Vacuum your living room rug (so satisfying). Fold your laundry. Tidy your bookshelf.
Make a simple but excellent dinner: Pick up a piece of good tuna and coat it with everything bagel spice blend before searing it quickly on both sides. Serve it with some greens and buttery rice.
Start a new book [I’m still reading this and I love it].
Bake something to use up that half jar of Nutella sitting in your fridge. Oh, you don’t have half a jar of Nutella? Then go buy one and eat half with a spoon immediately! Now, you’ll have half a jar leftover…
Granted, there are many ways to put Nutella to use (in crepes, on toast, heated and stirred into hot chocolate, spooned over ice cream, as a filling for layer cakes), but I particularly love today's recipe, which is just a simple twist on my classic cinnamon roll recipe.
You make the yeasted dough—which is soft, elastic, pliable, and so easy to work with. It’s enriched enough that you don’t even need to flour your work surface to roll and press it out into a rectangle. Once you roll it out after the first rise, you just spread it with Nutella, roll it up, slice it into rolls, and let it rise briefly again.
Before baking it, I like to spread it with Swedish pearl sugar for a little extra glitz, because why not?
Chocolate Hazelnut-Filled Rolls
Makes 12 large rolls
For the dough
2 1/4 tsp active dry yeast or instant yeast
1 cup whole milk, warmed slightly
1/2 cup granulated sugar
1/3 cup unsalted butter, softened
1 tsp salt
1 egg + 1 egg yolk
4 cups (17 ounces) all-purpose flour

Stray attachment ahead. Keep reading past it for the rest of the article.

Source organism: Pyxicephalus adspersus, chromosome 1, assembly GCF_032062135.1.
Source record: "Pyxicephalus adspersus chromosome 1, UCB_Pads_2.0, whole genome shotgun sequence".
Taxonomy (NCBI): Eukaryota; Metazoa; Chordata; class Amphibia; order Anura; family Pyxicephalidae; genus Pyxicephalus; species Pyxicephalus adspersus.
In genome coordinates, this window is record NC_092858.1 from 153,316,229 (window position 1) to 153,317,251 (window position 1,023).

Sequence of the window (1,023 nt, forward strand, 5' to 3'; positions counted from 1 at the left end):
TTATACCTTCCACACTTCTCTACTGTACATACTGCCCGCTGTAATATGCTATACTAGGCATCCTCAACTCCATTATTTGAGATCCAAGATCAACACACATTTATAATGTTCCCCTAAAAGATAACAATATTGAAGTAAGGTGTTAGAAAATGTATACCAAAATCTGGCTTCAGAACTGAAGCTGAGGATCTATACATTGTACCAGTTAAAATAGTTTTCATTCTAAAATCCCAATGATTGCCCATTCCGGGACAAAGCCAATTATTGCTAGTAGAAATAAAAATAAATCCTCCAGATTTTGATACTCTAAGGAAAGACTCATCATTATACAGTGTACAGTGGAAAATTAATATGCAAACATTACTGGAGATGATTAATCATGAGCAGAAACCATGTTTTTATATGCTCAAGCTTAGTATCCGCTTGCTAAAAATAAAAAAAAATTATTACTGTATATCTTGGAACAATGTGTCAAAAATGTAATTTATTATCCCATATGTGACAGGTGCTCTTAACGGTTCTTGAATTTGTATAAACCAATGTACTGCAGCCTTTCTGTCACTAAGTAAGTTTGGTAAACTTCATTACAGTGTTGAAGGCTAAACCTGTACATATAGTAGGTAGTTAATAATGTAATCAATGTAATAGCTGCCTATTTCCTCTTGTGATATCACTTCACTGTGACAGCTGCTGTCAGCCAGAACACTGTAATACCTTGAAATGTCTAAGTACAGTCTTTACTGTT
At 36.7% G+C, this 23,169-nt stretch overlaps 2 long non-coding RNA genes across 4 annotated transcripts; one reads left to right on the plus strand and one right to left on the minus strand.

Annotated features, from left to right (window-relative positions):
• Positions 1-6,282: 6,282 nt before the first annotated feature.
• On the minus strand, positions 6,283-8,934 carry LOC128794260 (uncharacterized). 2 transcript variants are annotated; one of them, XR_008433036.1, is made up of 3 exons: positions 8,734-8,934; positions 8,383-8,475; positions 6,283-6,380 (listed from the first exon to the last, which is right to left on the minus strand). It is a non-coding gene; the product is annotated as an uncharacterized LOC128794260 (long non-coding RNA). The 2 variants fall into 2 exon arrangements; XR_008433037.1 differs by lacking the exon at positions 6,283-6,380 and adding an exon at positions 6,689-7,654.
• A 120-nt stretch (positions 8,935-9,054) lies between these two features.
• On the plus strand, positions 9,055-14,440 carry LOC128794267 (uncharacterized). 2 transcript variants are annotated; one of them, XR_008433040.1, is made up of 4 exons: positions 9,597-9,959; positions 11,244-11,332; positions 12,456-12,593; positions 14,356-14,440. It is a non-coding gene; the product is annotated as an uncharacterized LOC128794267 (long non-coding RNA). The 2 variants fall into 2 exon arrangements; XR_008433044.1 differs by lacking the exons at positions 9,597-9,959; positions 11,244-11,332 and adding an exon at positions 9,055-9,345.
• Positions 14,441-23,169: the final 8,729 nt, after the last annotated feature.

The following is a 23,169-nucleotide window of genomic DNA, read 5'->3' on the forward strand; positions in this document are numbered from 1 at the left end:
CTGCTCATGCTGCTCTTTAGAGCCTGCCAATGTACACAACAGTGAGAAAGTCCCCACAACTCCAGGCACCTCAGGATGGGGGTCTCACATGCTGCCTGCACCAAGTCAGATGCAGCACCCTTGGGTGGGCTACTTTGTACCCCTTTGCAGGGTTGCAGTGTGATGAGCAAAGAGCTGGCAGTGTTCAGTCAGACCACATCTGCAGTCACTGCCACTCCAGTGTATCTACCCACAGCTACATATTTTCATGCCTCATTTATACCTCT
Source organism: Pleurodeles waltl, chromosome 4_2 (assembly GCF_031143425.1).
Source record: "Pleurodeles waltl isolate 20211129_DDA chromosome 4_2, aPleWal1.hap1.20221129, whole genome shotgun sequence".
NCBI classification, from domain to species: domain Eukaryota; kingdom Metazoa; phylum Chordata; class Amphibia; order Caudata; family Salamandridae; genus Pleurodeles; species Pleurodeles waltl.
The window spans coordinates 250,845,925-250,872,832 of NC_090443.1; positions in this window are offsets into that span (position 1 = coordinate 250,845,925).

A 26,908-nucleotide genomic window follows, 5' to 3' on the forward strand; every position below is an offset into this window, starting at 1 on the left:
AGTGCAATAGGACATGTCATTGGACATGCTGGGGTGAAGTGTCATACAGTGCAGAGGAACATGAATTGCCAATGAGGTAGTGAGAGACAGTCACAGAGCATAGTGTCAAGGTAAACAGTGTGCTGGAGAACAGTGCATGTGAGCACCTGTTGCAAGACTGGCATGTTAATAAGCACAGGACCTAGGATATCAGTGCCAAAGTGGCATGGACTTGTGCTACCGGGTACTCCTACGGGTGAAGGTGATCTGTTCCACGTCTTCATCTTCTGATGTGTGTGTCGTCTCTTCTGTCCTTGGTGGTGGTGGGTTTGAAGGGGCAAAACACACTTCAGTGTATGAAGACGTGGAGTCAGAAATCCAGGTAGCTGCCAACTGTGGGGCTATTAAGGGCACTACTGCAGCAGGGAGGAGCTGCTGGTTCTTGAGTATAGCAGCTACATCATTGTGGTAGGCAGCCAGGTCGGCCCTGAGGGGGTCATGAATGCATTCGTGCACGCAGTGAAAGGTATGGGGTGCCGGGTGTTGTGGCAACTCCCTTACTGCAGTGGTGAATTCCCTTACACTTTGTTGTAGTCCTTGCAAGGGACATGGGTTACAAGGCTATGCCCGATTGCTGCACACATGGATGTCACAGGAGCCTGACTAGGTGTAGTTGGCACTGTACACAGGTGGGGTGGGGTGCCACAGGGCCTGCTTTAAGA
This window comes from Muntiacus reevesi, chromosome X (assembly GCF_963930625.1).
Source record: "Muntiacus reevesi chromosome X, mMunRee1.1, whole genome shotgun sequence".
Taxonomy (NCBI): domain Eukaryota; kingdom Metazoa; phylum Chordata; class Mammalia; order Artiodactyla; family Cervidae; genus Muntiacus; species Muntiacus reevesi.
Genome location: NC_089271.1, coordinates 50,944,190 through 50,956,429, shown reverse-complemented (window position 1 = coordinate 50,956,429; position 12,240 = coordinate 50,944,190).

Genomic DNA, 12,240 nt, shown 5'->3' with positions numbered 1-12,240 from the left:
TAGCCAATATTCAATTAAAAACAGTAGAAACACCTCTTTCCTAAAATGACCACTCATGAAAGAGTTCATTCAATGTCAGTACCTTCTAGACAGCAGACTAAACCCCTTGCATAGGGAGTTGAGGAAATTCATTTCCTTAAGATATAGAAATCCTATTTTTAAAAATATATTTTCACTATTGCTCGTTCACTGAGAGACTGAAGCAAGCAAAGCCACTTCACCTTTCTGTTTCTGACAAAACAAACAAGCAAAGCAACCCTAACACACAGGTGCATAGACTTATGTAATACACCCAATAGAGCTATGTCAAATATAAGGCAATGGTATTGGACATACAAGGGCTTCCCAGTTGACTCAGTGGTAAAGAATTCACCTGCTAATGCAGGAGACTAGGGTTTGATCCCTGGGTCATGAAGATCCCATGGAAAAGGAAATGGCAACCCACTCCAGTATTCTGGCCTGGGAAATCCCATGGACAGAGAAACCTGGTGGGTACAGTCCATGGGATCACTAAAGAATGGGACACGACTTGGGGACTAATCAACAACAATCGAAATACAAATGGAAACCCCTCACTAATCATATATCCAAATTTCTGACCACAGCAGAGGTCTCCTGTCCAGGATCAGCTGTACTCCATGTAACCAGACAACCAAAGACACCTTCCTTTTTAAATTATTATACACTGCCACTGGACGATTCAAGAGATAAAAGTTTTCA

For the filling
1 cup Nutella or chocolate hazelnut spread
1/3 cup Swedish pearl sugar
To make the dough, whisk together the yeast and warm milk in a small bowl and set aside to proof for 5 minutes. It should bubble slightly.
Add the sugar, butter, salt, egg, egg yolk, and flour to the bowl of a stand mixer and mix to combine. Add the milk/yeast mixture and milk until it all comes together using the dough hook. The dough should be slightly sticky but not too sticky—add a little flour if it is really wet.
Transfer the dough to a lightly oiled bowl and cover with plastic or a damp tea towel. Set it aside in a warm-ish spot to rise for about 1 1/2 hours. It should just about double in size.
When risen, preheat the oven to 350 degrees F and take the dough out and roll it out on a lightly floured surface to a rectangle about 17” x 13”. Spread the Nutella (it helps to warm it slightly to make it nicely spreadable) evenly over the dough.
Butter a 9” x 13” baking dish.
Starting with the long edge closest to you, roll the dough into a log and pinch the seam tightly together. Cut the dough into 12 even pieces—TIP: you can use a serrated knife but the easiest and tidiest way to do this is to use dental floss (not mint! unscented!). Just wrap the floss around the bottom of the log and pull together to slice.
Nestle the buns in the prepared pan, cover with plastic wrap or a tea towel, and let them rise for about 20 minutes. They should be puffy. While they rise, preheat the oven to 350 degrees F.
Sprinkle the tops with pearl sugar and bake the buns for about 20 to 25 minutes, or until lightly golden brown. Sometimes it takes longer so just start checking at 20 minutes.
Remove from the oven and let cool.